HC Deb 29 June 1998 vol 315 cc10-1
8. Dr. Julian Lewis (New Forest, East)

If he will make a statement on the (a) provisions in the charter and agreement and (b) legislation which require the British Broadcasting Corporation and independent television and radio to treat politically controversial subjects with due impartiality. [46319]

The Secretary of State for Culture, Media and Sport (Mr. Chris Smith)

The Independent Television Commission and the Radio Authority have a statutory duty to do all that they can to ensure that broadcasters in the commercial sector report news accurately and treat matters of political and industrial controversy with due impartiality. The BBC governors have equivalent obligations under the BBC charter and agreement. The regulators set out detailed requirements guidelines in their programme codes.

Dr. Lewis

I thank the Secretary of State for reminding the House about the statutory and other duties laid on the BBC and ITV to treat politically controversial subjects impartially. Is he aware of the fact that, on one of the most politically controversial subjects of the day—British entry into economic and monetary union—in a recent poll, 65 per cent. of people declared themselves against it, 33 per cent. in favour and only 2 per cent. undecided? In the light of that, will he agree that, if the BBC or ITV, in the months ahead, persist with pursuing a Euro-federalist propaganda initiative in their broadcasts, they will be behaving not only undemocratically, but illegitimately?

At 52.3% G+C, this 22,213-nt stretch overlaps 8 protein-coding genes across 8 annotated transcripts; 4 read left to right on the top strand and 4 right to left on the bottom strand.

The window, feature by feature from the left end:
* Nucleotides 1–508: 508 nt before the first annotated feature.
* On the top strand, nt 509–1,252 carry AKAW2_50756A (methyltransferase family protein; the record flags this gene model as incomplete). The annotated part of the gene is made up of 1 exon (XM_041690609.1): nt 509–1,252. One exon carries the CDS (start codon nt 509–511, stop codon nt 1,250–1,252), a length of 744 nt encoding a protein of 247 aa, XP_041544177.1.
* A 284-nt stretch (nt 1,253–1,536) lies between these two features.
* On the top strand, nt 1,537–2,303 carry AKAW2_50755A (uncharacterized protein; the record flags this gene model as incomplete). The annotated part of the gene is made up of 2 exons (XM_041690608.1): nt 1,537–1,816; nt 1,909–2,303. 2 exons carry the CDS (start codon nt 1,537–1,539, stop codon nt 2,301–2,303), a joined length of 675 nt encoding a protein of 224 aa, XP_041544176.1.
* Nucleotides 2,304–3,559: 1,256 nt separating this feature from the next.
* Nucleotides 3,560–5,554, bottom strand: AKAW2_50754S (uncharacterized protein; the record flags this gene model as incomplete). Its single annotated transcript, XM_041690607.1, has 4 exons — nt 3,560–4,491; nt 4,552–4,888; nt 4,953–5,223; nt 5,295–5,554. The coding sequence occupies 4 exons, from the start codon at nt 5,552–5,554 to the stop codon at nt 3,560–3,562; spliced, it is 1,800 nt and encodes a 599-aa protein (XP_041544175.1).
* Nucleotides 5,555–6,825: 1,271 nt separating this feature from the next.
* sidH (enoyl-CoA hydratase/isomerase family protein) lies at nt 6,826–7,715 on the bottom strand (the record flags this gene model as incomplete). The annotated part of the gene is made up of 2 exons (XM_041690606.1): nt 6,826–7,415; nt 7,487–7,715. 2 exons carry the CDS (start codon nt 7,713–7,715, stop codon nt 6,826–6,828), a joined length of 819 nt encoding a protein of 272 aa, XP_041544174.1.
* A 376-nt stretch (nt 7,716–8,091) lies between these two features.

Mr. Smith

I see no difficulty in the true impartiality with which those matters—as all political matters—are dealt with by BBC and ITV journalists, in a truly professional manner. I notice that it has not stopped the hon. Gentleman, who was once a member of the Labour party in Newham, from doing a perfectly competent job at making a fool of himself on the Tory Benches.

Mrs. Gwyneth Dunwoody (Crewe and Nantwich)

One way in which the BBC can escape its responsibilities is simply not to broadcast Parliament or any of its hearings—in other words, to substitute programmes in which political journalists interview other political journalists. What effort is my right hon. Friend making to monitor the correct reporting of Parliament?

Mr. Smith

I am very concerned to ensure that the BBC and other broadcasters continue to report Parliament fairly and effectively. I know that my hon. Friend, Madam Speaker and other hon. Members have made strong representations on that matter, and they will continue to monitor how the BBC performs.

Mr. Robert Maclennan (Caithness, Sutherland and Easter Ross)

Bearing in mind the BBC's reluctance to listen to those who have made representations about its change of policies on the broadcasting of politically controversial issues, will the Secretary of State throw his weight behind proposals to establish an election commission, which would be independent and would be capable of bringing under its purview the whole issue of broadcasting and fairness, in respect not only of elections but of referendums, with which we are becoming more familiar?

Mr. Smith

I am not sure that an election commission is needed to establish the clear principle of impartiality in all such matters, be they parliamentary elections, other elections or referendums. The BBC and other broadcasters must remain impartial; that principle is clearly established, and I emphasise that it is the duty of the governors and of the ITC to ensure that that impartiality is upheld.